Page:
Politics & Policy

Where Are the High Crimes and Misdemeanors?

President Donald Trump talks about imposing fresh sanctions on Iran as Vice President Mike Pence looks on in the Oval Office, June 24, 2019. (Carlos Barria/Reuters)
No, the Constitution doesn’t allow impeachment just because you despise the president.

The Constitution is quite clear: The president “shall be removed from Office on Impeachment for, and Conviction of, Treason, Bribery, or other high Crimes and Misdemeanors.”

Democrats are speeding toward the impeachment of President Donald J. Trump with this standard barely a pebble in their path. Democrats regard President Trump with uncontrollable, pathological, stammer-inducing hatred and are determined to impeach him, no matter what.

The House this morning voted 232-196 to formalize these proceedings, now with a daisy petal of due process that the White House is welcome to use in the president’s defense. Zero Republicans voted for this impeachment resolution. Unlike the multi-party votes in favor of opening impeachment actions against presidents Clinton, Nixon, and Andrew Johnson, House Speaker Nancy Pelosi of California and all but two Democrats voted to begin the effort to unseat President Trump with no backing whatsoever from the president’s own party. Thirty-one Democrats joined Republicans to launch impeachment against Democrat Clinton. Nearly every Republican opposed Nixon when the House voted 410-4 to begin efforts to dislodge him.

What a dark, unprecedented day in American history.

Still, the question remains: How, exactly, is Trump even accused of “Treason, Bribery, or other high Crimes and Misdemeanors?”

Treason? No one has claimed that Trump provided aid and comfort to the enemy during wartime. At worst, he delayed aid to a friendly nation with which America is at peace. That’s not treason.

Bribery? At worst, Trump postponed some $391 million in assistance to Kyiv, presumably in exchange for dirt on former vice president Joe Biden. The aid was delivered, and no such dirt was received. None of this money ever got near Trump’s pocket or that of Ukrainian president Volodymyr Zelensky. So where is the bribery?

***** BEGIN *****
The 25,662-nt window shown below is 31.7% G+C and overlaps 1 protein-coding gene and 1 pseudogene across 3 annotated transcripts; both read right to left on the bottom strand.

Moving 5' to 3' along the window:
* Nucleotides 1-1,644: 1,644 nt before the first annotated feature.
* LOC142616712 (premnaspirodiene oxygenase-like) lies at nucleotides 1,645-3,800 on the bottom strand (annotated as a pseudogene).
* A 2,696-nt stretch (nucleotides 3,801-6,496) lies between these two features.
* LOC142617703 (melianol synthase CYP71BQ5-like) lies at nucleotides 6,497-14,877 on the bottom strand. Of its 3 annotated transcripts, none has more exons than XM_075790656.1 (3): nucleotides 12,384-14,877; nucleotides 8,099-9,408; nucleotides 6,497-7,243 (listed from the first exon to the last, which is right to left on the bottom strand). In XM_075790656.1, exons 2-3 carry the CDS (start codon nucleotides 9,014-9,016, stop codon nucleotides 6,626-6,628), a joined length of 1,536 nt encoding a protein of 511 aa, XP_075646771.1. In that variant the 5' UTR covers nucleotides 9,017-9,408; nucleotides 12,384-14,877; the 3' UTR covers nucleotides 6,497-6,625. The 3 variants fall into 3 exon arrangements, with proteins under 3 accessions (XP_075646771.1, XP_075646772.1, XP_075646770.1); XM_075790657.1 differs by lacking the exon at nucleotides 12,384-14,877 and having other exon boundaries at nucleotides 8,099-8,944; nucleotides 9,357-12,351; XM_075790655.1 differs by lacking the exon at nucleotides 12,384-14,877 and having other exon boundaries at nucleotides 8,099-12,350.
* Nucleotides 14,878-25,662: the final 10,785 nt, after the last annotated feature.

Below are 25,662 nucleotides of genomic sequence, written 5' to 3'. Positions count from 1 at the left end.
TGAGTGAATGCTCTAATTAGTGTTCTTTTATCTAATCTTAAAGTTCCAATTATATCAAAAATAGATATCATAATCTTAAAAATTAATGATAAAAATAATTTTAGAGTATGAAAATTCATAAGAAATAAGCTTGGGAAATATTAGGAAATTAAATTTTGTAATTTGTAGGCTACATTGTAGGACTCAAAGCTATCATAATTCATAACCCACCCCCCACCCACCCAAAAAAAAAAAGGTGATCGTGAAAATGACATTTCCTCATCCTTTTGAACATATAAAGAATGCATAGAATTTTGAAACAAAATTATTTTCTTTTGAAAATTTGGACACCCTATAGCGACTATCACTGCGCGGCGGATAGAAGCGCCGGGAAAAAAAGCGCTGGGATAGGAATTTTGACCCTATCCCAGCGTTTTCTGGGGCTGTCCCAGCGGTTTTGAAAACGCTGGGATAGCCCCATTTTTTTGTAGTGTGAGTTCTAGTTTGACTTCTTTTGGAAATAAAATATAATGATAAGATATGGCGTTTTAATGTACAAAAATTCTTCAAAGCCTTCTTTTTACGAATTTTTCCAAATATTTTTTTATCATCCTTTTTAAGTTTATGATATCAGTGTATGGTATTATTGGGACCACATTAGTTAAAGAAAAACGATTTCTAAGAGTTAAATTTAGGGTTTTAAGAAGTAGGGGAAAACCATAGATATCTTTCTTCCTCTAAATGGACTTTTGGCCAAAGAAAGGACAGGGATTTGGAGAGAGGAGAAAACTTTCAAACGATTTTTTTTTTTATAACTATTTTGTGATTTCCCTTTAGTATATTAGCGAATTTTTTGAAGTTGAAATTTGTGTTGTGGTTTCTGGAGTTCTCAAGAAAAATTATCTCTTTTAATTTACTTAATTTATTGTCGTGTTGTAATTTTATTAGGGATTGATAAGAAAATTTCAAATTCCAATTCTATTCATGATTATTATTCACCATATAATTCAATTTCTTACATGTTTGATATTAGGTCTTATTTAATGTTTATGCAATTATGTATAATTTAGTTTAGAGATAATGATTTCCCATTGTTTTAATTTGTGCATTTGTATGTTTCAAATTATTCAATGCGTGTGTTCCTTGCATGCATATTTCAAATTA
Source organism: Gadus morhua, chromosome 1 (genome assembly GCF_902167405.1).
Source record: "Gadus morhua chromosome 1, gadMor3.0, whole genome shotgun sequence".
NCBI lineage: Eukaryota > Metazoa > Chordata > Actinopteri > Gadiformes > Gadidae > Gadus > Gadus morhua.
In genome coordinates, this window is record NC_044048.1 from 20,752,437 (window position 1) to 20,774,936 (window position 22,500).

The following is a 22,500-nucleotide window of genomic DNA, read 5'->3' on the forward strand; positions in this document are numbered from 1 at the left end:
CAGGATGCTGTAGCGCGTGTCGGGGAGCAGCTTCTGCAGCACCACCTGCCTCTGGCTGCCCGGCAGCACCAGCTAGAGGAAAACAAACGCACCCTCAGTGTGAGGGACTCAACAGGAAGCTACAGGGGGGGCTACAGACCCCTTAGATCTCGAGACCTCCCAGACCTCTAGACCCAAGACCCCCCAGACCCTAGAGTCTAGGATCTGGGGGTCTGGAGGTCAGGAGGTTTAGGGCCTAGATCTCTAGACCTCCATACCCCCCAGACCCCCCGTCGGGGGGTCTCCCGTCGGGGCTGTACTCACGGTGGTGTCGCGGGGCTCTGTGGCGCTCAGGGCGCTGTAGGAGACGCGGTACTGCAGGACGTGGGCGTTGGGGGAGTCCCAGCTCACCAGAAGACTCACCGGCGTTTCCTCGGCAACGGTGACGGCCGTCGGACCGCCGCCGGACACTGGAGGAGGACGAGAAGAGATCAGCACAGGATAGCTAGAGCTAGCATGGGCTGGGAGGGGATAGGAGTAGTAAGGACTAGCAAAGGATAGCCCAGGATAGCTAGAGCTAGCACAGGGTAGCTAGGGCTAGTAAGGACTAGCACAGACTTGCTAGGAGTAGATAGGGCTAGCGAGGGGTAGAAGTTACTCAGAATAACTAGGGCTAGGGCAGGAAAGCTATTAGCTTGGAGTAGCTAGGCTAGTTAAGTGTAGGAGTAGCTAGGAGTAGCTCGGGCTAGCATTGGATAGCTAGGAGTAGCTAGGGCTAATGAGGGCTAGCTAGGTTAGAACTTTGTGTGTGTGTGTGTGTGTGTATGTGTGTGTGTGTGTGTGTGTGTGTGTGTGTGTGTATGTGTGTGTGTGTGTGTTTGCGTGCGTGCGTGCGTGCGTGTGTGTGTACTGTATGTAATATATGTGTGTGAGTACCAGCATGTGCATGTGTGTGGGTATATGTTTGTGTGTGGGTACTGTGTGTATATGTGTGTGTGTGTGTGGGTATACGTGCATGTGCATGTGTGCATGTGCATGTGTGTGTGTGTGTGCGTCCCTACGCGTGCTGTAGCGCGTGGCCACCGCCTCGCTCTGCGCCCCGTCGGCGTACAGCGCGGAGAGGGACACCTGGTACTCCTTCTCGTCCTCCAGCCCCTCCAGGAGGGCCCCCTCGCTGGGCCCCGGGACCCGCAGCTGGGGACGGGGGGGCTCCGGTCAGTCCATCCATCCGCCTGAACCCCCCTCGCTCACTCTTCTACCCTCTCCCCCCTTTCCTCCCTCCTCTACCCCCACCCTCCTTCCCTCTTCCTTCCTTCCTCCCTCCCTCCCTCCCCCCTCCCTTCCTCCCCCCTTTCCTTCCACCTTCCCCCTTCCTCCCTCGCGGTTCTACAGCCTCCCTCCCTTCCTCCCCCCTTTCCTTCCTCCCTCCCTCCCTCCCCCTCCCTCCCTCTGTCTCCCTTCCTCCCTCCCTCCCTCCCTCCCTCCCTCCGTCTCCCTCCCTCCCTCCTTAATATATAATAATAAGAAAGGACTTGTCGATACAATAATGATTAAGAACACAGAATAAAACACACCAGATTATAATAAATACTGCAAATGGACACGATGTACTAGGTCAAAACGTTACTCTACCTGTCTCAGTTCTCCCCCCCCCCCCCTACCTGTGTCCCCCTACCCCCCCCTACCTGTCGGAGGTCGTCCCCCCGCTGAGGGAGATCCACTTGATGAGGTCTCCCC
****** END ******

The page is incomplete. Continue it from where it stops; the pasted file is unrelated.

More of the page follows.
“High crimes and misdemeanors?” While this criterion is more nebulous, it also seems far out of reach.

Democrats accuse Trump of extorting Zelensky to investigate for corruption any of the eyebrow-raising connections between Kyiv and Joe and Hunter Biden, the former veep’s son. Democrats claim that such a probe was what Zelensky had to launch before receiving the aforementioned military aid. This is the notorious quid pro quo.

But Zelensky has said repeatedly that he never felt extorted in his July 25 phone call with Trump. Zelensky told journalists on September 25, “Nobody pushed me.” During extensive discussions with some 300 journalists in Kyiv, Zelensky said on October 10: “There was no pressure or blackmail from the U.S.” The available evidence, from the supposed victim of Trump’s vise, is: What vise?

Similarly, for Trump’s alleged quid pro quo to work, Team Zelensky needed to know that their military aid was being blocked, until they put the Bidens under magnifying glasses. Absent such awareness, Trump’s “threat” would have been as pointless as trying to rob a bank with a concealed handgun.

“I had no idea the military aid was held up” at the time of the call with Trump, Zelensky said October 10. Well after that July 25 conversation, the Ukrainians learned that the aid had been delayed, in part to see if Kyiv would live up to its anti-corruption promises. Zelensky and Vice President Mike Pence discussed this in Warsaw on September 1. The assistance was released 10 days later.

“And after this meeting, the U.S. unlocked the aid and added $140 million,” Zelensky said. “That’s why there was no blackmail.”

Democrats and their bodyguards in the Old Guard media also seem deeply hurt that Trump fired former U.S. ambassador to Ukraine Marie Yovanovitch. How dare he? What a bully!

Yovanovitch, like every other U.S. ambassador, serves at the president’s pleasure. As the chief architect of foreign policy during his administration, Trump had every right to sack Yovanovitch, for slow-walking his initiatives, because he wanted a fresh face in Kyiv, or perhaps he didn’t like her shoes. There’s no high crime or misdemeanor here.

Democrats are irked that Trump has deployed his personal attorney, former New York City mayor Rudolph W. Giuliani, as his emissary, thus circumventing career diplomats. As Eric Felten of RealClearInvestigations recalled, this is nothing new. Democratic presidents have dispatched the Reverend Jesse Jackson and former congressman Bill Richardson on informal missions. Jimmy Carter used Coca-Cola chief J. Paul Austin as a back-channel envoy to Cuba. Even George Washington relied on Founding Father Gouverneur Morris as his “private agent” in Europe.

Poor Democrats. If the Constitution included a “We can’t stand the guy!” impeachment rationale, their divisive recklessness would be legit.

Deroy Murdock is a Manhattan-based Fox News contributor and a contributing editor of National Review Online, and a senior fellow with the London Center for Policy Research.

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